The Boston Weekly Messenger attacks Gerrymandering

[Elkanah Tisdale?], The Weekly Messenger [with maps of Worcester and Essex Counties relating to the 1812 redistricting of Massachusetts.] Boston: James Cutler, March 6, 1812.
Tabloid newspaper, [4]pp, large woodcut. Gently toned, mild foxing and soiling, and a bit of edge wear. Leaves separated along the centerfold.

A scarce 1812 issue of the Boston Weekly Messenger, with a front-page attack on the blatantly partisan gerrymandering of Massachusetts recently signed into law by Governor Gerry.

In early 1812 Massachusetts Republicans engineered a radical redistricting of their state, designed to disadvantage the Federalist majority in the upcoming state senatorial elections.  It did so by dispersing Federalist voters into minorities distributed across multiple Senate districts, while concentrating Republicans into majorities where possible. The General Court duly passed the enabling act, which was signed into law on February 12 by Republican Governor Elbridge Gerry. The legislation was a great success for its backers: later that year 50,164 Republican voters elected 29 of their own as Senators, while 51,766 Federalists managed a mere 11. However, the law was also sufficiently unpopular that Gerry was voted out of office… though he landed on his feet, being elected as James Madison’s Vice President. (“February 11, 1812[:] “Gerrymander” Born in Massachusetts” on the massmoments web site)

Offered here is the March 6, 1812 number of the Federalist-leaning Weekly Messenger, with a multi-page attack on the redistricting. The attack begins with front-page persuasive maps of Worcester and Essex Counties, executed in woodcut with inset letterpress (together 8.5”h x 12.5”w including border). The maps show the counties divided into their respective towns, with dotted lines indicating the tortured boundaries of the new-minted electoral districts. It is worth noting that these maps are among the earliest separate maps of any Massachusetts county, preceded only by a map of Worcester Co. in Peter Whitney’s History of the County of Worcester (1793).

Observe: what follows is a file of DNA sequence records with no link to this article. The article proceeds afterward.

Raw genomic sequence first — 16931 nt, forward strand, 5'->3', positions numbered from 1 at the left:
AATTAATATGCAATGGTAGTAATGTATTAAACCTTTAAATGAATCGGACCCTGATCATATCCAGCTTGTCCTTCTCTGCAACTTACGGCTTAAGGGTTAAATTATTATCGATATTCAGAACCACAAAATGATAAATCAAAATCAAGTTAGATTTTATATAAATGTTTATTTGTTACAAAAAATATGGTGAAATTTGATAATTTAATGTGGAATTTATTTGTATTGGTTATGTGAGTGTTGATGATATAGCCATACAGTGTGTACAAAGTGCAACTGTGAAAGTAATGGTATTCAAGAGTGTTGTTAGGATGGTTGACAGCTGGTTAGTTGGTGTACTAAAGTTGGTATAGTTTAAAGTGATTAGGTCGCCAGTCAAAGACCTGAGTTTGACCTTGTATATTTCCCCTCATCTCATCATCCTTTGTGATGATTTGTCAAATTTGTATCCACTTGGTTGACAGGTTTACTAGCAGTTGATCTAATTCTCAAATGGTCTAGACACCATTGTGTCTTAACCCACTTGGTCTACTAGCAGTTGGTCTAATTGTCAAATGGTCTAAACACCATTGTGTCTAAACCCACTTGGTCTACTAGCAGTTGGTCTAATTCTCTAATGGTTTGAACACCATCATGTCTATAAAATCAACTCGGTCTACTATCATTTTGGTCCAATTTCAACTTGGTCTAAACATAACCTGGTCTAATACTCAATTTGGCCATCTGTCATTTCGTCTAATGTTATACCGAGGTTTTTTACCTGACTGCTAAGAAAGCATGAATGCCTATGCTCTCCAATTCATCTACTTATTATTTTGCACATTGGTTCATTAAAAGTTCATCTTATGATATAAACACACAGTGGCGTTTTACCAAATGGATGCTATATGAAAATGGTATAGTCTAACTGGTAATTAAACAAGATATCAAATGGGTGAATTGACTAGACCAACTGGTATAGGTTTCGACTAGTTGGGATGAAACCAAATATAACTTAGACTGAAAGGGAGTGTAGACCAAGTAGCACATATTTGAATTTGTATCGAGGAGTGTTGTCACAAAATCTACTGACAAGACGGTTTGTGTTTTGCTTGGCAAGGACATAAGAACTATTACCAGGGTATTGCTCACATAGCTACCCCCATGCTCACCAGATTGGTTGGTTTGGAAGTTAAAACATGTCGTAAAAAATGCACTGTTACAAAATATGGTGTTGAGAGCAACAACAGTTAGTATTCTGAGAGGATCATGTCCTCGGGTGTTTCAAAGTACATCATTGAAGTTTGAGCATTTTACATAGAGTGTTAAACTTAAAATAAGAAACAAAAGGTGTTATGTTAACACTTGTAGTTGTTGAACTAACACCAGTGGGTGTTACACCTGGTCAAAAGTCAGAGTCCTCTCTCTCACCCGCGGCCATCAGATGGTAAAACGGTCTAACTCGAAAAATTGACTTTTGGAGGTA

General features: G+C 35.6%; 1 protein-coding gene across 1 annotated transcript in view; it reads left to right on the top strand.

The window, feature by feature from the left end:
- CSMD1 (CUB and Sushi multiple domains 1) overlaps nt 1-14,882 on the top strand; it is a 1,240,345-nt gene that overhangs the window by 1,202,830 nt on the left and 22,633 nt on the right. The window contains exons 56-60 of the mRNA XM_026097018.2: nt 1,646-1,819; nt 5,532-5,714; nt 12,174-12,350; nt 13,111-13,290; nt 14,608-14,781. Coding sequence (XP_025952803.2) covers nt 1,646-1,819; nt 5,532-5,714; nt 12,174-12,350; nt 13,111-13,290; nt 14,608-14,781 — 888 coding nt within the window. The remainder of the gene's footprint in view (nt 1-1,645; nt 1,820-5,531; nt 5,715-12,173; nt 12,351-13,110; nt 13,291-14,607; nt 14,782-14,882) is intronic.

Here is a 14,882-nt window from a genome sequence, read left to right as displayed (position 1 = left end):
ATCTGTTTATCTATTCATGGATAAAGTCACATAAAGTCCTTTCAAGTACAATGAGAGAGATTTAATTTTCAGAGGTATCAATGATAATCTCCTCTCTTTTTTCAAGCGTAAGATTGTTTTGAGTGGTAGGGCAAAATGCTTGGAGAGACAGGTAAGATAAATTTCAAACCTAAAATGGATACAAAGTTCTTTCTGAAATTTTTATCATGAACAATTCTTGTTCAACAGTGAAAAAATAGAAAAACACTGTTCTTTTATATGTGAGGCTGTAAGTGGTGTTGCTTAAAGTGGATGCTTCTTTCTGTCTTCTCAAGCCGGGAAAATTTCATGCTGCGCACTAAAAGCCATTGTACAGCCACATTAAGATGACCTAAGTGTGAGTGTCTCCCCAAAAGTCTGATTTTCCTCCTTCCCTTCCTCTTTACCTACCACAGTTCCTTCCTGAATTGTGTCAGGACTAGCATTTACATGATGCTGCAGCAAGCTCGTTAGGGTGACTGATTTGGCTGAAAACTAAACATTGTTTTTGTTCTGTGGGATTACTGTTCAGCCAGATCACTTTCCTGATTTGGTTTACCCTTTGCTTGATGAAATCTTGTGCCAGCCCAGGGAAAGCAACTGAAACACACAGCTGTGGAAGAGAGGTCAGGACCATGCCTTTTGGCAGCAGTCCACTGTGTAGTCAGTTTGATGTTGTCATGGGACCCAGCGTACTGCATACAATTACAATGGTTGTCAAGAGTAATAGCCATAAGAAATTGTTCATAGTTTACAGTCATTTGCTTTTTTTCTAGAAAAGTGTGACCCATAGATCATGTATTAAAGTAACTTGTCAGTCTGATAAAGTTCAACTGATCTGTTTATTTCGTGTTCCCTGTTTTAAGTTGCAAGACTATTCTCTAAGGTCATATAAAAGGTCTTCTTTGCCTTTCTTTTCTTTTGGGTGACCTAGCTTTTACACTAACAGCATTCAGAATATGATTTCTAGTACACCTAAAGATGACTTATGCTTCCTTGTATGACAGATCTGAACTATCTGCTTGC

The accompanying text rather ingeniously employs aspersions on the geographical asymmetry of the districts as an ad hominem argument against the redistricting:

“The above representation has been procured to show… in what mode the present ruling party have dissected the Commonwealth ; not ‘carved it as a dish fit for the Gods,’ but ‘hewn it as a carcase fit for hounds.’”

The writer then goes on to make a more reasoned case for the fundamentally undemocratic nature of the practice:

“If such should be the result, these counties, containing an immense federal [i.e., Federalist] majority of more than two thousand eight hundred electors, would exhibit the strange spectacle of being represented by four federalists and five democrats [i.e., Republicans, also known at the time as ‘Democrat-Republicans.’]”

On viewing a map of the redistricted Essex County, one wag—possibly the painter Gilbert Stuart—combined the governor’s name with that of the mythical beast, and so the “Gerry-mander” was born. The first depiction of the beast—one of the most enduring images and concepts in American political history—probably appeared in the Boston Gazette of March 26.  It consists of a map of one of the two new districts in Essex County, with the constituent towns shown in outline, ornamented by fearsome jaws, and claws and a demonic-looking set of wings.

A scarce American newspaper, with interesting persuasive maps attacking the now-infamous and widespread practice of electoral gerrymandering.

Murrell, A History of American Graphic Humor, pp. 54-60 (illus. p. 65). Phillip Lee Phillips Society Newsletter, Winter 2001- Fall 2002, p. 20 (illus. p. 18). Stauffer, American Engravers on Copper and Steel provides biographical information (I:272-273) as well as a list of Tisdale’s engravings (II:535-539, but not including The Gerrymander).